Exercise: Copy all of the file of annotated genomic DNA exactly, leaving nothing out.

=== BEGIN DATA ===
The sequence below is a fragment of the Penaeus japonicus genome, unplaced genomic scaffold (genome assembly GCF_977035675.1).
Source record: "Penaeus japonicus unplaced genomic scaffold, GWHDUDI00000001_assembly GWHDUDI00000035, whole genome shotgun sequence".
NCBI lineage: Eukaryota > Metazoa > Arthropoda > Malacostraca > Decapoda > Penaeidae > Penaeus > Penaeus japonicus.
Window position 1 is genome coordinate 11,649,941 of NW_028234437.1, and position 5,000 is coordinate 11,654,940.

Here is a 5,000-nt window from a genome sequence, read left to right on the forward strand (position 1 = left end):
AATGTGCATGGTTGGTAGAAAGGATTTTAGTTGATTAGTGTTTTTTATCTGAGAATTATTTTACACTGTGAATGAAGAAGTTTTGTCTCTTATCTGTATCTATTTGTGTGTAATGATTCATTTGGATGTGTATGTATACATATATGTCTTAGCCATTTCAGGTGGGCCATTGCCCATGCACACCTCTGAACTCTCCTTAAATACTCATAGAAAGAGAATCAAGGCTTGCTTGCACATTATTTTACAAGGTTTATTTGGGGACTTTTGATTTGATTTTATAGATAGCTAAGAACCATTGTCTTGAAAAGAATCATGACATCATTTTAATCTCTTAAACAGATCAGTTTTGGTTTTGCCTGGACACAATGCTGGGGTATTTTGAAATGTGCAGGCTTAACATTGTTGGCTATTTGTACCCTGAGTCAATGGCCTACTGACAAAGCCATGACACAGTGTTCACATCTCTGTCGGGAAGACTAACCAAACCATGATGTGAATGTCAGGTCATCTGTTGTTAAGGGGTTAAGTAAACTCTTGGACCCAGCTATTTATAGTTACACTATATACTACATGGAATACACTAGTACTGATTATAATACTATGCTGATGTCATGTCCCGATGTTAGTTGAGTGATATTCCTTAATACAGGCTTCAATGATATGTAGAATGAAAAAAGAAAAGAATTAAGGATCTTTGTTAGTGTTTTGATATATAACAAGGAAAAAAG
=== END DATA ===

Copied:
The sequence below is a fragment of the Penaeus japonicus genome, unplaced genomic scaffold (genome assembly GCF_977035675.1).
Source record: "Penaeus japonicus unplaced genomic scaffold, GWHDUDI00000001_assembly GWHDUDI00000035, whole genome shotgun sequence".
NCBI lineage: Eukaryota > Metazoa > Arthropoda > Malacostraca > Decapoda > Penaeidae > Penaeus > Penaeus japonicus.
Window position 1 is genome coordinate 11,649,941 of NW_028234437.1, and position 5,000 is coordinate 11,654,940.

Here is a 5,000-nt window from a genome sequence, read left to right on the forward strand (position 1 = left end):
AATGTGCATGGTTGGTAGAAAGGATTTTAGTTGATTAGTGTTTTTTATCTGAGAATTATTTTACACTGTGAATGAAGAAGTTTTGTCTCTTATCTGTATCTATTTGTGTGTAATGATTCATTTGGATGTGTATGTATACATATATGTCTTAGCCATTTCAGGTGGGCCATTGCCCATGCACACCTCTGAACTCTCCTTAAATACTCATAGAAAGAGAATCAAGGCTTGCTTGCACATTATTTTACAAGGTTTATTTGGGGACTTTTGATTTGATTTTATAGATAGCTAAGAACCATTGTCTTGAAAAGAATCATGACATCATTTTAATCTCTTAAACAGATCAGTTTTGGTTTTGCCTGGACACAATGCTGGGGTATTTTGAAATGTGCAGGCTTAACATTGTTGGCTATTTGTACCCTGAGTCAATGGCCTACTGACAAAGCCATGACACAGTGTTCACATCTCTGTCGGGAAGACTAACCAAACCATGATGTGAATGTCAGGTCATCTGTTGTTAAGGGGTTAAGTAAACTCTTGGACCCAGCTATTTATAGTTACACTATATACTACATGGAATACACTAGTACTGATTATAATACTATGCTGATGTCATGTCCCGATGTTAGTTGAGTGATATTCCTTAATACAGGCTTCAATGATATGTAGAATGAAAAAAGAAAAGAATTAAGGATCTTTGTTAGTGTTTTGATATATAACAAGGAAAAAAG